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Clinical characteristics and prenatal diagnosis for 22 families in Henan Province of China with X-linked agammaglobulinemia (XLA) related to Bruton’s tyrosine kinase (BTK) gene mutations

Authors
  • Gao, Shanshan1
  • Hu, Shuang1
  • Duan, Huikun1
  • Wang, Li1
  • Kong, Xiangdong1
  • 1 The Genetics and Prenatal Diagnosis Center of the First Affiliated Hospital of Zhengzhou University (Zhengzhou, China), No. 1, Jianshe East Rd, Erqi District, Zhengzhou, Henan Province, China , Zhengzhou (China)
Type
Published Article
Journal
BMC Medical Genetics
Publisher
Springer (Biomed Central Ltd.)
Publication Date
Jun 17, 2020
Volume
21
Issue
1
Identifiers
DOI: 10.1186/s12881-020-01063-5
Source
Springer Nature
Keywords
License
Green

Abstract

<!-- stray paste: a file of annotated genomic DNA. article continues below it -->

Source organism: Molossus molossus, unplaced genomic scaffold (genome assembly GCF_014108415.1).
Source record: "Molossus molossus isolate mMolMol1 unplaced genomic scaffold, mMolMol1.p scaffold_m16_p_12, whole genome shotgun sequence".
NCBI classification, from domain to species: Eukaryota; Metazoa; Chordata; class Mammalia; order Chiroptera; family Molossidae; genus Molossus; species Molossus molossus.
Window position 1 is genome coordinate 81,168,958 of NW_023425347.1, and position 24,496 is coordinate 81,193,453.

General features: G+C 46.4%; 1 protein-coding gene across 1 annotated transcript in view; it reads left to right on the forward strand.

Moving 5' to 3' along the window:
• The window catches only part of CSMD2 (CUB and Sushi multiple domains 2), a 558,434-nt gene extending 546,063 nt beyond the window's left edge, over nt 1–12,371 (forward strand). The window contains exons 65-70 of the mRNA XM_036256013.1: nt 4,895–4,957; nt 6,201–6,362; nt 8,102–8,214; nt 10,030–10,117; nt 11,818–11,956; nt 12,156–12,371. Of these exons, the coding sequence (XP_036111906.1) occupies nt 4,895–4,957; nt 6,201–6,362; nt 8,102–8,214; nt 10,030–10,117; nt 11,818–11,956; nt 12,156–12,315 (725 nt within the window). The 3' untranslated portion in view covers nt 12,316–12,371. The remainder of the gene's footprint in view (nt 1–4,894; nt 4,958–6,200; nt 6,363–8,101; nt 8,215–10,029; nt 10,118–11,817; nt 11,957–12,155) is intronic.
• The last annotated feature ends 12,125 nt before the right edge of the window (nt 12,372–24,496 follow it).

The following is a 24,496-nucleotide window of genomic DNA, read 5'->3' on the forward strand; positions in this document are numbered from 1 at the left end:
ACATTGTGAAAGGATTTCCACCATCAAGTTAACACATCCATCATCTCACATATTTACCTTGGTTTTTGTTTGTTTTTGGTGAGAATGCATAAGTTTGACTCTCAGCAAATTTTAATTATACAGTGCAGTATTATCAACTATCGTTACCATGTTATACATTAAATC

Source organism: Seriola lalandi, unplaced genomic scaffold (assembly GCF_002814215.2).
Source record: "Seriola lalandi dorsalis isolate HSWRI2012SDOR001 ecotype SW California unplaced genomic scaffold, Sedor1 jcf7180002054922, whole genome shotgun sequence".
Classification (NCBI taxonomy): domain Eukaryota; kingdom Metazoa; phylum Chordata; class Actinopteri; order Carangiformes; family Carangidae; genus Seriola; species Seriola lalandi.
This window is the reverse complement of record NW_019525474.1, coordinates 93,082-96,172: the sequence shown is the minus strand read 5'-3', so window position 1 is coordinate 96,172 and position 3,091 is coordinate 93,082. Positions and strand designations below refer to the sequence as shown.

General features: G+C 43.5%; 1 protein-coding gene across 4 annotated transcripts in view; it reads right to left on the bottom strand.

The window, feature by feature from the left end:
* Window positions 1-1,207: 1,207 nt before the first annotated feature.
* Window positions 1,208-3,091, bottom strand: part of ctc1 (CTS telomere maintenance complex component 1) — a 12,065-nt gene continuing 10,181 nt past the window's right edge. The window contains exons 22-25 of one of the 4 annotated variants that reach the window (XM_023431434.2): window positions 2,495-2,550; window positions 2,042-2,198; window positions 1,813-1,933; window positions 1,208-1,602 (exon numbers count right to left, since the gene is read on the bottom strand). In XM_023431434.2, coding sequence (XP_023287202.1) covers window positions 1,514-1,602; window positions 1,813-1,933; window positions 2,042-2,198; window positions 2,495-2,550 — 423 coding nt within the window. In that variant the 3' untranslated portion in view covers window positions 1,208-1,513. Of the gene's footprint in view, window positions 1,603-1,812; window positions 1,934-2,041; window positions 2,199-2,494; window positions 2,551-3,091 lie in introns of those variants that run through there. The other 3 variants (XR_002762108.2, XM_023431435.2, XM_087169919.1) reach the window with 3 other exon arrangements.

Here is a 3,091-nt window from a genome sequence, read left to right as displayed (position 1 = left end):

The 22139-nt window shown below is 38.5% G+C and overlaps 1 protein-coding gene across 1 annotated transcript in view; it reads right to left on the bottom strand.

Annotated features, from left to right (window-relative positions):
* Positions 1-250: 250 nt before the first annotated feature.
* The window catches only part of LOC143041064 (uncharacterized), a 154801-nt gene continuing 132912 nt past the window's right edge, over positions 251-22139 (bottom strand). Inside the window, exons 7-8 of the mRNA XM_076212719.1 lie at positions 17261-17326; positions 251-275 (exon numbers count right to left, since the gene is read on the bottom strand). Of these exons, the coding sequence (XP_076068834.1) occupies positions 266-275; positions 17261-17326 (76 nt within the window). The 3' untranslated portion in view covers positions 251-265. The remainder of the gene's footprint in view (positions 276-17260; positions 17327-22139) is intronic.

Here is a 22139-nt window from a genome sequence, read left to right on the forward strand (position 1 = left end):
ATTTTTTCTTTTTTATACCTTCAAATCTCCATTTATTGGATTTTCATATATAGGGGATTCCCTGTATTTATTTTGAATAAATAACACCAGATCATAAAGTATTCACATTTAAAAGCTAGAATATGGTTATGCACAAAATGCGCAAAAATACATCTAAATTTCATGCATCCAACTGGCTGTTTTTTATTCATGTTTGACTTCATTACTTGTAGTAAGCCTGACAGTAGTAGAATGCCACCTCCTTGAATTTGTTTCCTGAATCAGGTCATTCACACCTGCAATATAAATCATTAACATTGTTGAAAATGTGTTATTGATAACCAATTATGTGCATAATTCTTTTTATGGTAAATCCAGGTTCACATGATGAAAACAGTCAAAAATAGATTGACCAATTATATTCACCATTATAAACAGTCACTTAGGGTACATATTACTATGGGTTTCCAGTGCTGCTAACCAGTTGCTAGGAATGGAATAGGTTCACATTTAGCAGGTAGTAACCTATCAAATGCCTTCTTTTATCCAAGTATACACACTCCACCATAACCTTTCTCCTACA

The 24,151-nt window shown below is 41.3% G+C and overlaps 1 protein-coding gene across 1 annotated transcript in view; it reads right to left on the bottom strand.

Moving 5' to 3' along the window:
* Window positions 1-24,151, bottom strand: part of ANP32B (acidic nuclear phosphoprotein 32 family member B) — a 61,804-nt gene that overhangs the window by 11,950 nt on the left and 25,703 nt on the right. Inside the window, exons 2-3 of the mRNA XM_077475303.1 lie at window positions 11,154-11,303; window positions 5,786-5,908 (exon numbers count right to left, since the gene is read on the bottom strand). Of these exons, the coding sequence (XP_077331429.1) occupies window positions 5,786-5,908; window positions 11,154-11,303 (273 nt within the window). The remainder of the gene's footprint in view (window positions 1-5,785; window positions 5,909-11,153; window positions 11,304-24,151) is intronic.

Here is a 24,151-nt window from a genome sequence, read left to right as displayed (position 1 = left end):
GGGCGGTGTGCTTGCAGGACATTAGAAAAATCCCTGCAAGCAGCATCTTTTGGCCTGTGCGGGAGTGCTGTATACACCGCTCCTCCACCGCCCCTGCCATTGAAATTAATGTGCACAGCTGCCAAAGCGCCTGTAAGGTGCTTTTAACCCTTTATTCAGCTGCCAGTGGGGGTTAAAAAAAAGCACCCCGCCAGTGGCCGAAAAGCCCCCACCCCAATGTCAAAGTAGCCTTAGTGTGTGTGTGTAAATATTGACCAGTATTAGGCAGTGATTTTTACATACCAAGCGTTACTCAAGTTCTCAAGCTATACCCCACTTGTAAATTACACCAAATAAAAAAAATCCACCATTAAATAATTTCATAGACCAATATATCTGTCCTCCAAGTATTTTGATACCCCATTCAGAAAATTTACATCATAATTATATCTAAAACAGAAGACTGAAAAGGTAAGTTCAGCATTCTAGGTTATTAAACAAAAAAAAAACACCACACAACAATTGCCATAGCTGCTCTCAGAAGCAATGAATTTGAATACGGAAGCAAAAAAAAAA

BackgroundX-linked agammaglobulinaemia (XLA) is a rare immunodeficiency disease for which recurrent severe infection is the major clinical symptom. BTK is the main causative gene, with X chromosome recessive inheritance. However, the mutations reported to date do not fully explain the disorder.MethodsWe detected the percentage of CD19+ B cells and serum immunoglobulin (IgG, IgA, and IgM) levels by flow cytometry and rate scatter immunoturbidimetry, and investigated the BTK mutation profile in 22 XLA patients using Sanger sequencing and real-time PCR .ResultsWe evaluated the clinical symptoms of 22 XLA patients and investigated genetic mutations present, identifying six novel mutations in the BTK gene: 2 missense mutations (c.23G > T and c.112 T > C), 2 frameshift mutations (c.522_523insC and c.1060delA), 1 large deletion (deletion of exon 2 to 5), and 1 splice-site mutation (c.1631 + 2 T > C). Prenatal diagnoses were performed in six families (F10, F11, F15, F18, F20 and F21), with the following results: the male fetus in Family 10 (F10) did not carry the c.922_923delGA mutation; the male fetus in Family 15 (F15) did not carry the c.1631 + 1G > T splicing mutation; the female fetus in Family 20 (F20) did not carry the c.1931 T > C mutation; the female fetus in Family 21 (F21) did not carry the large deletion mutation. Hence, these four fetuses are not likely to develop XLA. Male fetuses with c.1060delA and c.1684C > T mutations were identified in Family 11 and Family 18, respectively. The pregnant woman in F18 chose to terminate the pregnancy, whereas the pregnant woman in F11 chose to continue the pregnancy.ConclusionWe confirmed the diagnosis of 22 XLA patients from 22 unrelated families and detected six new pathogenic mutations. Prenatal diagnosis was performed in six families. Early genetic diagnosis and routine lifelong immunoglobulin replacement therapy can prevent and treat infections in XLA children, saving their lives.

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